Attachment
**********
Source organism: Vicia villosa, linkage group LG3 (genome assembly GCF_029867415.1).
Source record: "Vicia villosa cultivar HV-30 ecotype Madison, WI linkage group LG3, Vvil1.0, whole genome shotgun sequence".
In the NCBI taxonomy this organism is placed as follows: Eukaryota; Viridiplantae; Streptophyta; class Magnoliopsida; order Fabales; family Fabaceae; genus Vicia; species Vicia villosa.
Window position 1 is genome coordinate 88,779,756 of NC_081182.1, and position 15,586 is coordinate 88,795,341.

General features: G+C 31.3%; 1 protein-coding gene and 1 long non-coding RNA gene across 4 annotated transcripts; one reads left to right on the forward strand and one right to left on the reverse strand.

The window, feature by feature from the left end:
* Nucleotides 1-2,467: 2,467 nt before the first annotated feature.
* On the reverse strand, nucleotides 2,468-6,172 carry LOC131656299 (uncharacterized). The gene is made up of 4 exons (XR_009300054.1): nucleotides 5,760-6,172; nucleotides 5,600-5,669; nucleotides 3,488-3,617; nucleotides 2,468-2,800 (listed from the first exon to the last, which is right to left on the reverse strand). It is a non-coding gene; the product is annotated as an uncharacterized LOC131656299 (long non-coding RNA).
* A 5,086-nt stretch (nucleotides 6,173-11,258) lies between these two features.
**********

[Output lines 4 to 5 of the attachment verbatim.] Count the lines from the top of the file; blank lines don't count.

Window position 1 is genome coordinate 88,779,756 of NC_081182.1, and position 15,586 is coordinate 88,795,341.

General features: G+C 31.3%; 1 protein-coding gene and 1 long non-coding RNA gene across 4 annotated transcripts; one reads left to right on the forward strand and one right to left on the reverse strand.